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M. Raguz, W. K. Subczynski; The Crucial Role of Cholesterol in Maintaining Lens Membrane Homeostasis. Invest. Ophthalmol. Vis. Sci. 2009;50(13):4377.
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© ARVO (1962-2015); The Authors (2016-present)
The lipid composition of the lens fiber cell membrane is significantly different between species, and changes as both animals and humans age. Usually, such notable change would result in the alteration of the membrane’s physical properties, which would affect the function of proteins immersed in the lipid bilayer. We hypothesize that the extremely high content of cholesterol in the fiber cell plasma membrane keeps the bulk physical properties of the lipid bilayer membrane consistent and independent of changes in the phospholipid composition.
The physical properties of membranes, including profiles of the alkyl chain order, fluidity, hydrophobicity, and oxygen transport parameter (oxygen diffusion-concentration product), were investigated using conventional and pulse electron paramagnetic resonance spin-labeling methods. These methods provide a unique opportunity to discriminate coexisting membrane domains.
The physical properties of membranes derived from the total lipid extract of six-month-old calf and pig lenses, and those derived from the cortical and nuclear lipid extracts of a two-year-old-cow lens, were investigated and compared with the properties of membranes made of representative phospholipids with and without saturating amounts of cholesterol. Surprisingly, the physical properties of the bulk phospholipid-cholesterol domain were nearly the same in all of the investigated membranes and were very similar to the properties of phospholipid membranes saturated with cholesterol. However, they differed drastically from the properties of pure phospholipid membranes (without cholesterol). In membranes made of the nuclear cow-lens lipids and pig-lens lipids additionally enriched with cholesterol, the cholesterol crystalline domain was detected. The presence of this domain does not affect the bulk properties of the surrounding phospholipid-cholesterol domain. The estimated oxygen permeability coefficient across the cholesterol crystalline domain was significantly lower than across the water layer of the same thickness and the bulk phospholipid-cholesterol domain.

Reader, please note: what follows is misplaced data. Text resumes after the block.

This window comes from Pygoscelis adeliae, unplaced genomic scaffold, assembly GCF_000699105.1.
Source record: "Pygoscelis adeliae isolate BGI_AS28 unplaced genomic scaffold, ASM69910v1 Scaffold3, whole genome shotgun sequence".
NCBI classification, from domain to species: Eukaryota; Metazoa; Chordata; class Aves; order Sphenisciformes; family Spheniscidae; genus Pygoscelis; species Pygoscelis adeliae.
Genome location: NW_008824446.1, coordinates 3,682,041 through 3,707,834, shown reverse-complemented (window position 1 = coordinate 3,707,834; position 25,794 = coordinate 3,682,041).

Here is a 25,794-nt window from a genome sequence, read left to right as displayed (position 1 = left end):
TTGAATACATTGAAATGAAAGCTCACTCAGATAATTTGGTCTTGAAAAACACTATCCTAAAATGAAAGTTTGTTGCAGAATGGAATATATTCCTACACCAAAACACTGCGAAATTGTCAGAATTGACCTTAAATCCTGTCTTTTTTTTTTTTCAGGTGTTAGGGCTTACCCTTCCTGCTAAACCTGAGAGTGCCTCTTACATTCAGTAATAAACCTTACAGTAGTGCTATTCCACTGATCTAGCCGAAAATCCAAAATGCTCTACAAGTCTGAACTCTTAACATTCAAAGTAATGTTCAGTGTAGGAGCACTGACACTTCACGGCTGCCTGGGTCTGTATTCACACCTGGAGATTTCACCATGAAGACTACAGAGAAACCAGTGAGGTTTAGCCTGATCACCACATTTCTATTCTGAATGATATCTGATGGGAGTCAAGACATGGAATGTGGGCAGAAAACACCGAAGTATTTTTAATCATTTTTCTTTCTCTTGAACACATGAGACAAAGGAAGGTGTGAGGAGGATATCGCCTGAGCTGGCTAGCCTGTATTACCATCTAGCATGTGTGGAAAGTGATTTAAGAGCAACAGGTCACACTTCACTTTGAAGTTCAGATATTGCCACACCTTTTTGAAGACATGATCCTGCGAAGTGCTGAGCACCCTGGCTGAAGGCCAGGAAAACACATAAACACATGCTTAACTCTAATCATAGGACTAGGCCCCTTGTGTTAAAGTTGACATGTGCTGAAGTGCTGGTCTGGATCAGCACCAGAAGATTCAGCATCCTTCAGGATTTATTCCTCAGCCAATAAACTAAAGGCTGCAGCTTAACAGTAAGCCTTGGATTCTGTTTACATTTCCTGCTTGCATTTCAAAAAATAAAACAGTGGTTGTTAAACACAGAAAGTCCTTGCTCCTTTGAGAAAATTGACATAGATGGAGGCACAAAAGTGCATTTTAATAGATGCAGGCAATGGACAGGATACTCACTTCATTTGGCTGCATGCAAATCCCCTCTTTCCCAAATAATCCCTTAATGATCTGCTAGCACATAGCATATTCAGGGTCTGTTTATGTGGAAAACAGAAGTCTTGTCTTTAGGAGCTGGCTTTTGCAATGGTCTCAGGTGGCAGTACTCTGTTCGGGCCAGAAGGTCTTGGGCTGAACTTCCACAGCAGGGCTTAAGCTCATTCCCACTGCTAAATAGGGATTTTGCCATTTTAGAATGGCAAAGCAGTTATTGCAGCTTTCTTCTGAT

The cholesterol crystalline domain, being the integral part of the aged lens membrane, provides buffering capacity for the cholesterol concentration in the surrounding phospholipid bilayer, keeping it at a constant saturating level and thus keeping physical properties of the membrane consistent and independent of changes in the phospholipid composition. The presence of this domain, which significantly reduces oxygen transport in the lens, should also help to maintain lens transparency to visible light.
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